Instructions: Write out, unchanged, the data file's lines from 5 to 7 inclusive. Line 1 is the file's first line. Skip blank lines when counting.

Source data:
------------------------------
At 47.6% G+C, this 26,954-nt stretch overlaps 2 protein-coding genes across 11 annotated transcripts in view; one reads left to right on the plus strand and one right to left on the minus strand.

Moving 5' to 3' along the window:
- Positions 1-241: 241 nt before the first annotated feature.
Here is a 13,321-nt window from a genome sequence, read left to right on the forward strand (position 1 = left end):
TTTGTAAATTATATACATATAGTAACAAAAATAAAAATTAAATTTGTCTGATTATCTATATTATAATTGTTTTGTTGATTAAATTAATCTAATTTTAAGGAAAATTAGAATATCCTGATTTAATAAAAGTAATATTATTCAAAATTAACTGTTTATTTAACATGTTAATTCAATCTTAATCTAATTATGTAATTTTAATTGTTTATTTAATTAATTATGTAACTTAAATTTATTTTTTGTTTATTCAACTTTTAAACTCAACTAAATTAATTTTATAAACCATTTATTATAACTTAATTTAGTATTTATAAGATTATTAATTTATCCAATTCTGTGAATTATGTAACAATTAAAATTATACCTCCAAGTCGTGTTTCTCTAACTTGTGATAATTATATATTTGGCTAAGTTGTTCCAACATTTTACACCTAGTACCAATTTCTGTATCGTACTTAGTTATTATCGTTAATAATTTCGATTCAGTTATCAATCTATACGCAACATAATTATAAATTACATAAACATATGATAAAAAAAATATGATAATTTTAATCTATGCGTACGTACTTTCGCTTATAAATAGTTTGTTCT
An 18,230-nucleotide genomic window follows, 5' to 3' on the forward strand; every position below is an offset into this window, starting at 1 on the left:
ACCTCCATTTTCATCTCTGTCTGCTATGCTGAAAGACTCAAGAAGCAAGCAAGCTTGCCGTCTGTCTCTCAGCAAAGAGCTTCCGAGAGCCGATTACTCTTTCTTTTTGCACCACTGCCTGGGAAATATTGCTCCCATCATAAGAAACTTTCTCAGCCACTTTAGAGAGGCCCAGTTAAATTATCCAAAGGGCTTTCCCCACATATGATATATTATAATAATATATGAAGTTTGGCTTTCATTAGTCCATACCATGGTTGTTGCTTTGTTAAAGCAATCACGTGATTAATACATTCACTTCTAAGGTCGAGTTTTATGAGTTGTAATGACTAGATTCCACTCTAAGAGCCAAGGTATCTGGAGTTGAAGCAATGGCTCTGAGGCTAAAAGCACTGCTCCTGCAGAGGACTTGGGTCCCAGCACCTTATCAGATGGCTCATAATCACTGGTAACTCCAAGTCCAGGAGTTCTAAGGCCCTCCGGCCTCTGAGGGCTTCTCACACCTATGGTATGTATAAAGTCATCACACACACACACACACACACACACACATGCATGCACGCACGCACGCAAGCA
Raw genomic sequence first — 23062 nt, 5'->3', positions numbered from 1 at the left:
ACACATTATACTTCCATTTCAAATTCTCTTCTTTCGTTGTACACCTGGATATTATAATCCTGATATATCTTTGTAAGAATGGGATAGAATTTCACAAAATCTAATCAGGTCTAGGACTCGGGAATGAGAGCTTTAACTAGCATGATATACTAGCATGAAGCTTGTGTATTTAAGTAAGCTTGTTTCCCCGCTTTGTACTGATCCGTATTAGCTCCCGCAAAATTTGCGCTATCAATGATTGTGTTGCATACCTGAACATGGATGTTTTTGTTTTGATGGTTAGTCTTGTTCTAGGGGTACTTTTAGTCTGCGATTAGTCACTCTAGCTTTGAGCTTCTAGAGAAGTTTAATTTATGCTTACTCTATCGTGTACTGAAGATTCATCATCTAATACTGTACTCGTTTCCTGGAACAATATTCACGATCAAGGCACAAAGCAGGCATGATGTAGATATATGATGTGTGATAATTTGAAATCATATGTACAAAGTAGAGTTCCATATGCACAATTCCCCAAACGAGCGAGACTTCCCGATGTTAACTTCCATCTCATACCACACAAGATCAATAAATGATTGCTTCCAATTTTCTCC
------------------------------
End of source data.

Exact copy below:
TTTGTAAATTATATACATATAGTAACAAAAATAAAAATTAAATTTGTCTGATTATCTATATTATAATTGTTTTGTTGATTAAATTAATCTAATTTTAAGGAAAATTAGAATATCCTGATTTAATAAAAGTAATATTATTCAAAATTAACTGTTTATTTAACATGTTAATTCAATCTTAATCTAATTATGTAATTTTAATTGTTTATTTAATTAATTATGTAACTTAAATTTATTTTTTGTTTATTCAACTTTTAAACTCAACTAAATTAATTTTATAAACCATTTATTATAACTTAATTTAGTATTTATAAGATTATTAATTTATCCAATTCTGTGAATTATGTAACAATTAAAATTATACCTCCAAGTCGTGTTTCTCTAACTTGTGATAATTATATATTTGGCTAAGTTGTTCCAACATTTTACACCTAGTACCAATTTCTGTATCGTACTTAGTTATTATCGTTAATAATTTCGATTCAGTTATCAATCTATACGCAACATAATTATAAATTACATAAACATATGATAAAAAAAATATGATAATTTTAATCTATGCGTACGTACTTTCGCTTATAAATAGTTTGTTCT
An 18,230-nucleotide genomic window follows, 5' to 3' on the forward strand; every position below is an offset into this window, starting at 1 on the left:
ACCTCCATTTTCATCTCTGTCTGCTATGCTGAAAGACTCAAGAAGCAAGCAAGCTTGCCGTCTGTCTCTCAGCAAAGAGCTTCCGAGAGCCGATTACTCTTTCTTTTTGCACCACTGCCTGGGAAATATTGCTCCCATCATAAGAAACTTTCTCAGCCACTTTAGAGAGGCCCAGTTAAATTATCCAAAGGGCTTTCCCCACATATGATATATTATAATAATATATGAAGTTTGGCTTTCATTAGTCCATACCATGGTTGTTGCTTTGTTAAAGCAATCACGTGATTAATACATTCACTTCTAAGGTCGAGTTTTATGAGTTGTAATGACTAGATTCCACTCTAAGAGCCAAGGTATCTGGAGTTGAAGCAATGGCTCTGAGGCTAAAAGCACTGCTCCTGCAGAGGACTTGGGTCCCAGCACCTTATCAGATGGCTCATAATCACTGGTAACTCCAAGTCCAGGAGTTCTAAGGCCCTCCGGCCTCTGAGGGCTTCTCACACCTATGGTATGTATAAAGTCATCACACACACACACACACACACACACACATGCATGCACGCACGCACGCAAGCA